The refrain “trust, but verify” first entered common parlance in 1980s political talks, but it also has relevance for ethics, compliance training, and fraud prevention. You want to be able to trust all of your colleagues, business partners, and customers, but trust must be earned. Sometimes perpetrators of unethical conduct and outright fraud are those you least expect and among those most invested in the organization’s success.

There are many cases that illustrate this point. For example, criminal charges were filed against Thomas Wiechmann, the former CFO of Reichel Foods, for allegedly spending more than $600,000 on unauthorized purchases with corporate credit cards between 2013 and 2019. In March 2021, he was “discharged for cause,” with the company accusing him of “abusing his position of trust” and “violating his fiduciary duty” by getting financial benefits from Reichel Foods “to which he was not entitled.”

Kelly Richmond Pope, a professor of accounting at DePaul University and a faculty fellow at Surgent, directed and produced the documentary All the Queen’s Horses. It investigates the crime and affluent lifestyle of Rita Crundwell, a formerly trusted comptroller of Dixon, Ill., who stole $53 million of public funds over 20 years and used it to build a highly successful quarter-horse-breeding business.

“Once you start pulling back the layers of how fraud happens at organizations of any size, you notice there’s typically an overreliance on one person who does something really well, and you just let them go do it, and you don’t ask a lot of questions because they own that function,” Pope said. “You’re just happy that they’re on your team. So that can impact the oversight that you have of that person in that function. That’s really what happened in Dixon, which can happen anywhere, so the need for a routine check-up of your internal controls is a universal message.”

Many companies establish compliance policies and internal controls but don’t communicate them to employees regularly or periodically evaluate if updates are needed. A best practice is to review the organization’s code of conduct, mission and ethics statements, compliance policies, and internal controls annually or at least biennially.

“You put them in place, and then you walk away from them—you don’t go back and update or pressure-test them, for example, doing a hackathon and asking your employees or an external service provider, ‘How could you break this? How could you defraud us if you wanted to?’” Pope said. “Many people think, ‘I have a trusted employee’ but not ‘When’s the last time I’ve looked at our internal controls? What did the auditor say? And did I even ask our auditors the right questions to get them to think about fraud in the audit process?’”


People can fall into a kind of blindness to fraud risk because “things have always been done this way.” Many of us have a high degree of comfort with the status quo that prevents us from seeing warning signs of unethical conduct.

“People say, ‘Oh, no, we’ve never had any fraud before. We’ve always done business this way,’ so there’s no urgency to scrutinize the policies, procedures, and controls,” Pope said. “But often there are indications that people might be able to look at to say, ‘Maybe we do need to tighten up our compliance, risk management, and internal controls.’”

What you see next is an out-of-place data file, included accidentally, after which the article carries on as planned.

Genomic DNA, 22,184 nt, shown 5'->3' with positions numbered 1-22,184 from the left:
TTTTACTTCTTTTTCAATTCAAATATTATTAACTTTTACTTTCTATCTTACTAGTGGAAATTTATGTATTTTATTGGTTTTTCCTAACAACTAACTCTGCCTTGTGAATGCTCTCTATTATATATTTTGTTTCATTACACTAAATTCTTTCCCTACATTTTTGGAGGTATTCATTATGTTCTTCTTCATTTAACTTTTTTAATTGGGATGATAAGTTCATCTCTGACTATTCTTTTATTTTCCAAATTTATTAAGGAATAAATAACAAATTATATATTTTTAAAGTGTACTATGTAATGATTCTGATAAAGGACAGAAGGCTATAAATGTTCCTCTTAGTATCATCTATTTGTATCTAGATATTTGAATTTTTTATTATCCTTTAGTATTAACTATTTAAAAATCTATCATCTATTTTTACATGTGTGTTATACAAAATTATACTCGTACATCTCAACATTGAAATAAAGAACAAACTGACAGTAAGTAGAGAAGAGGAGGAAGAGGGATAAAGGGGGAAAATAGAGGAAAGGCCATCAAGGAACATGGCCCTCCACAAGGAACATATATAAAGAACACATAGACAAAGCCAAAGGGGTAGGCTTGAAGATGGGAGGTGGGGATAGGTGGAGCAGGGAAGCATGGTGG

If your organization hasn’t updated its internal controls or explored what technology is out there to protect against cybercrime and fraud within the past year or two, then that’s a sign there could be vulnerabilities and such a process is overdue. It’s difficult to plan for every eventuality; be proactive about looking for red flags, and educate your staff about signs that fraud has already happened so everyone knows what to look for.

It’s important to instill ethical principles and values that could make a difference if an ethically ambiguous situation or indications of fraud emerge. Prevention is more effective than reacting.

“People have so much on their plate. Sometimes you don’t find out about fraud until it’s too late, but when you replay what happened, there were so many red flags that could have pointed you to it before it was too late,” Pope said. “Our bias and our blinders prevented us from seeing the signs, and we just didn’t want to think the worst of a person or people—if you hear things like, ‘We’ve always done it this way; we’re like a family; we don’t need internal controls because that person manages it,’ those are all telltale famous last words.”


Most organizations should aim to schedule compliance training once a year. Pope recommends presenting various workplace situations and then asking employees behavioral science questions that have an ethical component.

“Compliance training has to be fun; speakers need to use tactics like visual aids and humor to keep an audience engaged,” Pope said. “You need to give people situations so they can get sticky with their thinking and almost see themselves in the scenario that you presented, and that’s why film and storytelling are so powerful, because they allow you to do that—people can empathize with characters in a well-told story.”

The training should have a participatory element to it. Examples include using TED Talks, podcasts, documentaries, articles, and recent case studies. Those are effective prompts to get employees talking about compliance, ethics, and fraud-prevention situations and issues with each other.

“If we can move away from the check-the-box kind of compliance training, where it’s truly engaging in some regard and even enjoyable in some capacity, then we could see more of a change in behavior with internal fraud,” Pope said. “More attention should be placed on it to have richer conversations and then sneak in reminders about some of those rules.”

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